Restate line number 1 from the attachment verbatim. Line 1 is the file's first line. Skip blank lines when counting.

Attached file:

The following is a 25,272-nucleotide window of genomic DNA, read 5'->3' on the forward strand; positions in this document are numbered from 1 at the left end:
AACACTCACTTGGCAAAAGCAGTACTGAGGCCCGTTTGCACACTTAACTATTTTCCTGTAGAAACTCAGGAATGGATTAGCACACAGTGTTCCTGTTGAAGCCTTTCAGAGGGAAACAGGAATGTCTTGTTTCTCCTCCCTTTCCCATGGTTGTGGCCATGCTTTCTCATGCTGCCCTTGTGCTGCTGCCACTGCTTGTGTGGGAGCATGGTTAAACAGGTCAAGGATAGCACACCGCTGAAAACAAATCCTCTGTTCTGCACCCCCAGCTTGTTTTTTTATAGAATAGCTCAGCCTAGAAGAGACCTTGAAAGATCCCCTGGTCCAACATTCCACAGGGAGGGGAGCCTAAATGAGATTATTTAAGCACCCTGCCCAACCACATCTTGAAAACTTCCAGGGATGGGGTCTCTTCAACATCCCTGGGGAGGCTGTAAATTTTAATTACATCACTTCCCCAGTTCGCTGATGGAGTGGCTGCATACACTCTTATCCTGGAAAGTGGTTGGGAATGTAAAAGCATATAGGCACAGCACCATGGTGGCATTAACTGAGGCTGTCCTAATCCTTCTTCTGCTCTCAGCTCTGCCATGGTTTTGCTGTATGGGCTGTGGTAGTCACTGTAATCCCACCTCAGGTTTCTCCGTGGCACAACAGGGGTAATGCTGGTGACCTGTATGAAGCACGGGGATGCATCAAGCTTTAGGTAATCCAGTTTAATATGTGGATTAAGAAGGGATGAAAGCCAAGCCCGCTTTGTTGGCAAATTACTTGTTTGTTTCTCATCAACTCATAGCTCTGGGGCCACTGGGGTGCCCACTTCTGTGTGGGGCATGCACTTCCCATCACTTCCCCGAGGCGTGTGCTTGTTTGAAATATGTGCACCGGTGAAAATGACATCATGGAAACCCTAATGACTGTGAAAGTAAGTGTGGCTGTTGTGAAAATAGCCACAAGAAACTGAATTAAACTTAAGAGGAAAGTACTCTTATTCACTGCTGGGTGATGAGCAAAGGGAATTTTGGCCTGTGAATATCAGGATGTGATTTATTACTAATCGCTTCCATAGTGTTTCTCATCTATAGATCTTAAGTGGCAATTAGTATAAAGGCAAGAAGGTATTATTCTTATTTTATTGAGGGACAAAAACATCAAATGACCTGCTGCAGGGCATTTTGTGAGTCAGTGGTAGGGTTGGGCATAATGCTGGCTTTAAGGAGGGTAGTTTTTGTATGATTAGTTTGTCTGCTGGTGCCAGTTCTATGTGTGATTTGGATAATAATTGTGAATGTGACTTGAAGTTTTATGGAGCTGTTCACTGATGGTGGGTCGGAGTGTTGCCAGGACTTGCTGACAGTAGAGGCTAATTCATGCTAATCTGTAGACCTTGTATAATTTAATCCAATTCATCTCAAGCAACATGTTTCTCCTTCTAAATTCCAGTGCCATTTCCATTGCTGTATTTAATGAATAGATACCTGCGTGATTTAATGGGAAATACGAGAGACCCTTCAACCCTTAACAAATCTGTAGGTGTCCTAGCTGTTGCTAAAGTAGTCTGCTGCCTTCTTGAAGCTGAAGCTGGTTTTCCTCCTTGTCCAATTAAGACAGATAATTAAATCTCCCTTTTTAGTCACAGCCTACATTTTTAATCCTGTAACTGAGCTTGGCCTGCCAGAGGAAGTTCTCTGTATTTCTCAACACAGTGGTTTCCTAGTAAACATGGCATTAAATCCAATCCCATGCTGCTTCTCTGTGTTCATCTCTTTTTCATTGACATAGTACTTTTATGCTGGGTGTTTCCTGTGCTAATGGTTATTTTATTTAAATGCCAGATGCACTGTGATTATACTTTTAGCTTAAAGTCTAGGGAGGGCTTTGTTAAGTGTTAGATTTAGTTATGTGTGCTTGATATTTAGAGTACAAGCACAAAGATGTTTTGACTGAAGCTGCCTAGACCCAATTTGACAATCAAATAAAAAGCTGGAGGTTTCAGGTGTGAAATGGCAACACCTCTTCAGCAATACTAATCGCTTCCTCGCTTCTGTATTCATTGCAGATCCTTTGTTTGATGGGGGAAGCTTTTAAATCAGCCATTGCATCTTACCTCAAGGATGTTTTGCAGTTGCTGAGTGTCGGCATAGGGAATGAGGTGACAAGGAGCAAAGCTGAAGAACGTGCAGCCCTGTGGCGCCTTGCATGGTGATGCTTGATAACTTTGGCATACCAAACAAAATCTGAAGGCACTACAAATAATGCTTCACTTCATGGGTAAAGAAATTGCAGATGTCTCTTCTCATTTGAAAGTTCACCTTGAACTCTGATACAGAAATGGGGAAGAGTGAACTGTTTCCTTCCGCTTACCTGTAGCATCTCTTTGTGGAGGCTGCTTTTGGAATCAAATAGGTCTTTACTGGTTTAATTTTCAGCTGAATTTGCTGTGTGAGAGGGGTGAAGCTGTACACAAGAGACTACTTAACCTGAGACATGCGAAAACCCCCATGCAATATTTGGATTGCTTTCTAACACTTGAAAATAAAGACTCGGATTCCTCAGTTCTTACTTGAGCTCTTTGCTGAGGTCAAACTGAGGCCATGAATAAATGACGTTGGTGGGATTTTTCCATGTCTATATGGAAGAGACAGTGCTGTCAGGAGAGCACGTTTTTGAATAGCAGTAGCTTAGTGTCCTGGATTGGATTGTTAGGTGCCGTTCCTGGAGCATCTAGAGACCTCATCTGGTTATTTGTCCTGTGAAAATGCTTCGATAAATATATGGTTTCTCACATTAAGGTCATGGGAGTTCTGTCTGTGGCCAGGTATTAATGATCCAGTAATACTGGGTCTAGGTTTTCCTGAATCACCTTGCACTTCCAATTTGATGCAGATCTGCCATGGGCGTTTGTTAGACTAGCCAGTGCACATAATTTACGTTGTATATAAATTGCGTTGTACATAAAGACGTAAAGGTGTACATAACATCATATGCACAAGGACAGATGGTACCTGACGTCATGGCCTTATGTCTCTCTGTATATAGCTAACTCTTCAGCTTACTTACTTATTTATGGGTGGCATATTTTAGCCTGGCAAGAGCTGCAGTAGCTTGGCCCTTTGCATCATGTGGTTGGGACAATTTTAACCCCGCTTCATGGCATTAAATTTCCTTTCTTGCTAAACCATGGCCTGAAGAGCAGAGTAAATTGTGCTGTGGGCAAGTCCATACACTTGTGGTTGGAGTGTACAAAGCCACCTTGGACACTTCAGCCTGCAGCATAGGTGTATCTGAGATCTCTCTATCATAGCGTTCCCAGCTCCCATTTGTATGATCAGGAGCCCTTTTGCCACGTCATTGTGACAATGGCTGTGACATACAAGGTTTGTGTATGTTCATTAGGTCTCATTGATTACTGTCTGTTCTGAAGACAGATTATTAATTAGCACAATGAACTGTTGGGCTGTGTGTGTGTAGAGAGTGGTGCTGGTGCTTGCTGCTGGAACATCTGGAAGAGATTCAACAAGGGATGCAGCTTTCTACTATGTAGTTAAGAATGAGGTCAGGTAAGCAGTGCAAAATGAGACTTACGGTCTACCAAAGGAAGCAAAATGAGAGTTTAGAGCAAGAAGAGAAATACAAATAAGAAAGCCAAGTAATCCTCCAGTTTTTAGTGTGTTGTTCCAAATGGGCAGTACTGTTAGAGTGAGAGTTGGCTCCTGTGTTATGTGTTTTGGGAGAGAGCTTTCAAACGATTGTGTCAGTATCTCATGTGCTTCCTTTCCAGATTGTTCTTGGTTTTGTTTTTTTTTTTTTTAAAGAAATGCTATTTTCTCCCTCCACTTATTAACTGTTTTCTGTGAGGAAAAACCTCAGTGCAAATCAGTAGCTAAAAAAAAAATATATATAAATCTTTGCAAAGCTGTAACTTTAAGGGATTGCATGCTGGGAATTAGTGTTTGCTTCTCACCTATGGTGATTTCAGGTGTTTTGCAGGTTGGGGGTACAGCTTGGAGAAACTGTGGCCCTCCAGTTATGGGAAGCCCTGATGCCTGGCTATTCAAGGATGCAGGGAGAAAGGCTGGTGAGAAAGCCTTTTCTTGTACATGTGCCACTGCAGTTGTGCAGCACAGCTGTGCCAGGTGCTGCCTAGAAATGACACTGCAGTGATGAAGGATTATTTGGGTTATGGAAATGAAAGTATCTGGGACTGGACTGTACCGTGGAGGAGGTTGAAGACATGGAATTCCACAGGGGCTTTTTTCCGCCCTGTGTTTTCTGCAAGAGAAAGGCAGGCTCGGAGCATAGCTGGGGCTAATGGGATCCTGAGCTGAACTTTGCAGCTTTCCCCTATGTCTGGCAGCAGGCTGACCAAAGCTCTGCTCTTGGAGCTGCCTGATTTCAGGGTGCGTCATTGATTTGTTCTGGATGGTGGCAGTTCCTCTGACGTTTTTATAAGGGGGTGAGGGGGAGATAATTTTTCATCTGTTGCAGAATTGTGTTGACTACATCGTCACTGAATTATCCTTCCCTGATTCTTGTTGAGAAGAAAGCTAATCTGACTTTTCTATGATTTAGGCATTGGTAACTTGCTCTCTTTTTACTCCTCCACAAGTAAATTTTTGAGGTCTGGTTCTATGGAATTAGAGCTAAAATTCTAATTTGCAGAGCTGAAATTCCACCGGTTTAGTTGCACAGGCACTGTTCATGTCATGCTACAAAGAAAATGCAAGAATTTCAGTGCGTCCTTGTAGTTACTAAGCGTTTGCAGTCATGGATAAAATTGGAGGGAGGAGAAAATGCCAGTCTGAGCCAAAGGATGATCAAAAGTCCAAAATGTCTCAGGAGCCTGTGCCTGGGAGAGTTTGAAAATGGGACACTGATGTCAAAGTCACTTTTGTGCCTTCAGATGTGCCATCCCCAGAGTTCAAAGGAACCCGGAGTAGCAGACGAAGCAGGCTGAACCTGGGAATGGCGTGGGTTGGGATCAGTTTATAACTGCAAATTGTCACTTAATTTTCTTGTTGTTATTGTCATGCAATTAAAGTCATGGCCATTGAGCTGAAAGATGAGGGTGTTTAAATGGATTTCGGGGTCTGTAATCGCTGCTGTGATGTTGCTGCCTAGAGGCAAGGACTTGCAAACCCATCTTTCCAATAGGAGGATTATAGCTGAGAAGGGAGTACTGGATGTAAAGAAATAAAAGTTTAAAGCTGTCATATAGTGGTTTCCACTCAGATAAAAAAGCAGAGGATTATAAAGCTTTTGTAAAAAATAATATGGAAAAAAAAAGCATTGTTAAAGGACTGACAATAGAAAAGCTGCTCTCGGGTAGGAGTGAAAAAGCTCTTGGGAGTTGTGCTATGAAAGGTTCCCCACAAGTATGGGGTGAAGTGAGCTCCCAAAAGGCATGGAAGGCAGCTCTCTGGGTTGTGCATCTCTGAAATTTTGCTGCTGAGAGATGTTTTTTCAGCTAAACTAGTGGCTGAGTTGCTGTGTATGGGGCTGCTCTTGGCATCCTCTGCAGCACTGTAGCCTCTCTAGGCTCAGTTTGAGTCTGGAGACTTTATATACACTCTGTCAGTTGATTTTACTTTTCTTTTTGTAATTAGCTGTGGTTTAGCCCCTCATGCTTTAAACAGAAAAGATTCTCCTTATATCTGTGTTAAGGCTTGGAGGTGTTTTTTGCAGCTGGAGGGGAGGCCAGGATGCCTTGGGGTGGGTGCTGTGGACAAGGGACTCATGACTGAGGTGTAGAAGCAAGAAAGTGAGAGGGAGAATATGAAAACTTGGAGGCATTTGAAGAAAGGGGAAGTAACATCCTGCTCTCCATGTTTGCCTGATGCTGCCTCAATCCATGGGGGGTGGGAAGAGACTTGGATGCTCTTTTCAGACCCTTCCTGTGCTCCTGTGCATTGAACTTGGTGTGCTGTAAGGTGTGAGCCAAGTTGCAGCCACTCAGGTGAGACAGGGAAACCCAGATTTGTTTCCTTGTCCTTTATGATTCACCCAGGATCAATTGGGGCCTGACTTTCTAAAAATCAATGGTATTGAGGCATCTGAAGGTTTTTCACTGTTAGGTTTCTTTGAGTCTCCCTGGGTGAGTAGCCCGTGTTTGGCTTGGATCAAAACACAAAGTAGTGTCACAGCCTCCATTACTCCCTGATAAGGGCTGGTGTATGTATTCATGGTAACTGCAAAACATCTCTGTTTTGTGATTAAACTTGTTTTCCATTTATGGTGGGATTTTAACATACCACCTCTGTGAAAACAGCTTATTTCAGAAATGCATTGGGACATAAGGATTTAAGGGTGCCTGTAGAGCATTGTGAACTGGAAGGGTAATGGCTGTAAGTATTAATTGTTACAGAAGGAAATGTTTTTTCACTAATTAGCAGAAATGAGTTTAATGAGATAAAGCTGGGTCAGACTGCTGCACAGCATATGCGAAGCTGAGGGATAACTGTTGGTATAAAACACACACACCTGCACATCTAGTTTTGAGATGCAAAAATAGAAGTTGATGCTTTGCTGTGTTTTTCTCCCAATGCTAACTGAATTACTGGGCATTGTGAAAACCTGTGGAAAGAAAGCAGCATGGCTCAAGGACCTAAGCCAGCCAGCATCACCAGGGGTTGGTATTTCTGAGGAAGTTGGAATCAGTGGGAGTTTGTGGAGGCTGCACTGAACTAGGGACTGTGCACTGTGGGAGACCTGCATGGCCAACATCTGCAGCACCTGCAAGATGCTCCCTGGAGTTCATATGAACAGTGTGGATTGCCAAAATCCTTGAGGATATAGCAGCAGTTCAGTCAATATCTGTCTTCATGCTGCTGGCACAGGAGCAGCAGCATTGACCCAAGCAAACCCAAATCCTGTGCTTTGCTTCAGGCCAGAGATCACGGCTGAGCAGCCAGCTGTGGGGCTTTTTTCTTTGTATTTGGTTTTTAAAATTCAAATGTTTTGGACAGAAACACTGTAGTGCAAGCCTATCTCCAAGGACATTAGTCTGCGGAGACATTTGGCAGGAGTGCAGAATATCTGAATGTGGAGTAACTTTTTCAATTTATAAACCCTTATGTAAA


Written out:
The following is a 25,272-nucleotide window of genomic DNA, read 5'->3' on the forward strand; positions in this document are numbered from 1 at the left end: